Haswell saves another Ultrabook: the 2014 Toshiba Kirabook reviewed

Enlarge / Toshiba’s Kirabook is back, this time with a Haswell CPU.
Andrew Cunningham


Intel’s Haswell CPUs have been good to Ultrabook makers. Use them, and you get an essentially “free” battery life boost without sacrificing any performance. Most of the PC OEMs—AcerDellApple, and Lenovo among them—have simply dropped Haswell processors into lightly-modified versions of their Ivy Bridge Ultrabooks and called it a day.

Now Toshiba is joining the party with a new, Haswell-toting version of its high-resolution Kirabook. We liked last year’s version, but it was much more expensive than other comparable Ultrabooks despite being late to the Ivy Bridge party. We’ve got the new version in our hands, and we can say that the Kirabook’s second go-round comes much closer to succeeding than the first.

Body, build quality, and screen

Enlarge / From the outside, the new Kirabook is the same as the old one. This isn’t a bad thing.
Andrew Cunningham


Specs at a glance: Toshiba Kirabook (Haswell)
Screen 2560×1440 at 13.3″ (221 ppi)
OS Windows 8 Pro 64-bit
CPU 1.8GHz Intel Core i7-4500U (Turbo up to 3.GHz)
RAM 8GB 1600MHz DDR3 (non-upgradeable)
GPU Intel HD Graphics 4400 (integrated)
HDD 256GB solid-state drive
Networking Dual-band 802.11ac, Bluetooth 4.0
Ports 3x USB 3.0, HDMI, card reader, headphones
Size 12.44″ × 8.15″ × 0.7″ (315.98 × 207.01 × 17.78mm)
Weight 2.97 lbs (1.35kg)
Battery 3380 mAh
Warranty 2 years
Starting price $1,499.99
Price as reviewed $1,699.99
Other perks Webcam, backlit keyboard

Toshiba has changed basically nothing about the Kirabook’s appearance, build quality, or port layout—you wouldn’t be able to tell the new one from the old one if they were sitting next to each other. The lid and palm rest area are still a brushed “magnesium alloy,” while the underside is a smooth version of the same material that looks and feels a little more like plastic. The lid flexes and bends a bit under pressure, but overall it’s a nice-looking laptop that holds together well.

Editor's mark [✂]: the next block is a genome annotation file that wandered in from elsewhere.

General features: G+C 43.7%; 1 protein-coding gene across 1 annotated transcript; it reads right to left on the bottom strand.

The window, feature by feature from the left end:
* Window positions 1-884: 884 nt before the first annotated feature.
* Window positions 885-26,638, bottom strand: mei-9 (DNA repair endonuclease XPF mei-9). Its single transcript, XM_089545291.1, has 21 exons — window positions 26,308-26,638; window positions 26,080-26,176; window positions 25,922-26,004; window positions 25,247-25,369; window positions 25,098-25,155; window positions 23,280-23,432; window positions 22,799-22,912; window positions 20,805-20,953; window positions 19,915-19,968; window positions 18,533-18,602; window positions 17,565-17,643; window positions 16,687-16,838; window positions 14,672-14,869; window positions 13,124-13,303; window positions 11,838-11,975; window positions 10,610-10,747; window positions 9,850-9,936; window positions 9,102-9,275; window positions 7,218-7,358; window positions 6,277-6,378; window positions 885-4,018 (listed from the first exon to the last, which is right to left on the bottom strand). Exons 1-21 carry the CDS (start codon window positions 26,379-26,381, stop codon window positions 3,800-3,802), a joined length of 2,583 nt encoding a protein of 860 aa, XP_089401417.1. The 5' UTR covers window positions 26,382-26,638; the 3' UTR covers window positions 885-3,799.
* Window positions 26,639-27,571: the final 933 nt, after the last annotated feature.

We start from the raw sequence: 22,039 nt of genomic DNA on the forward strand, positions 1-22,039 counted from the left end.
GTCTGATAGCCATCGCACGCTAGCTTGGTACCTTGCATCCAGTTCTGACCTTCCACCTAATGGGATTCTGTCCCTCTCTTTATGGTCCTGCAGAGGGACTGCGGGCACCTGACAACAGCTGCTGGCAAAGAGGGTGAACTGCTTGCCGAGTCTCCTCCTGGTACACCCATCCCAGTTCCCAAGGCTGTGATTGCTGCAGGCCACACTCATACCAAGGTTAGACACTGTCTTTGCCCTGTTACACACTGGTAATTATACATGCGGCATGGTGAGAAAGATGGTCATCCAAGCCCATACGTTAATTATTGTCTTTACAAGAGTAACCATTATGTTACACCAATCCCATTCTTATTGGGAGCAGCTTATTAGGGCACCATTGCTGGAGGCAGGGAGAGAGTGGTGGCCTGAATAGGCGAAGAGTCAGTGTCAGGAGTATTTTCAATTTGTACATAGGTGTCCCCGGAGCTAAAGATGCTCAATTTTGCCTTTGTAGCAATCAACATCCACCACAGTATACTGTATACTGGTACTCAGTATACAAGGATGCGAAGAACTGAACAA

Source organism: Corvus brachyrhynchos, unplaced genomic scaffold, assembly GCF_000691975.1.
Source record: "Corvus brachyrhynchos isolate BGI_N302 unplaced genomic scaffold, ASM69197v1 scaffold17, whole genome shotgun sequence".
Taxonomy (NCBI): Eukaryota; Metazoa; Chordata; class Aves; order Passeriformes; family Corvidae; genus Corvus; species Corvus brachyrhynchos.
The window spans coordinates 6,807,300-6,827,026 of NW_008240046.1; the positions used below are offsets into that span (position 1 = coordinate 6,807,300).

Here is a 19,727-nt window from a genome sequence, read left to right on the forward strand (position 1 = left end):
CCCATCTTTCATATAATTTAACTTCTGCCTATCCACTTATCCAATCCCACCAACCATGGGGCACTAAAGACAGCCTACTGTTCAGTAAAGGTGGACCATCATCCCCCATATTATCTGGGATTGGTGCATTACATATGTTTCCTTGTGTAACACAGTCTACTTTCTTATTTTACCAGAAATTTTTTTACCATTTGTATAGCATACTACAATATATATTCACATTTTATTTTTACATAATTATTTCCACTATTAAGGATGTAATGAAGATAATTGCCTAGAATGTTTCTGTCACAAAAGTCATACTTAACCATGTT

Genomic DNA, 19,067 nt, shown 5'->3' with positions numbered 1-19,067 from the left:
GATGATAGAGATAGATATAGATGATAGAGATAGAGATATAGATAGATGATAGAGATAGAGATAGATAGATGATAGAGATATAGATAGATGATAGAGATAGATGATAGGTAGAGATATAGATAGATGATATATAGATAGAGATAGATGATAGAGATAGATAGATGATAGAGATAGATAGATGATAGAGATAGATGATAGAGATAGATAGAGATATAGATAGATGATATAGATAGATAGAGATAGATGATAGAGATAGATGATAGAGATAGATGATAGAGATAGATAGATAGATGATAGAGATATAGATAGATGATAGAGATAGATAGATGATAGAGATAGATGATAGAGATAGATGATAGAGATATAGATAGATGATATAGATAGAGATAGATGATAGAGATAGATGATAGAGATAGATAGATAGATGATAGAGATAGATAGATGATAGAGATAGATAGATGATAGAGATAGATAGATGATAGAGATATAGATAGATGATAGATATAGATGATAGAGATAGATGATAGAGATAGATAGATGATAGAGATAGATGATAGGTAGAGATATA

The laptop’s hinge is sturdy, and it holds the screen firmly in place even if you’re poking at it with your finger. You will, however, need two hands to comfortably open the laptop—try to lift the lid with one hand and the bottom will follow it. All of the laptop’s ports are lined up on the left and right edges of the laptop: there’s an HDMI port and two USB 3.0 ports on the left side, and an SD card slot, a headphone jack, and another USB 3.0 port on the right.

Compared to other Ultrabooks with a 13.3-inch screen, the Kirabook remains a little thicker (0.7 inches, compared to 0.5 for the Aspire S7) but has a smaller footprint overall. The display’s bezels are narrower than they are in other touchscreen Ultrabooks, and Toshiba was able to make the entire laptop smaller as a result. The Kirabook looks and feels a bit more like a 12-inch laptop than a 13-inch one.

Enlarge / The Kirabook (top) feels a little thicker than other Ultrabooks, but it has a smaller footprint.
Andrew Cunningham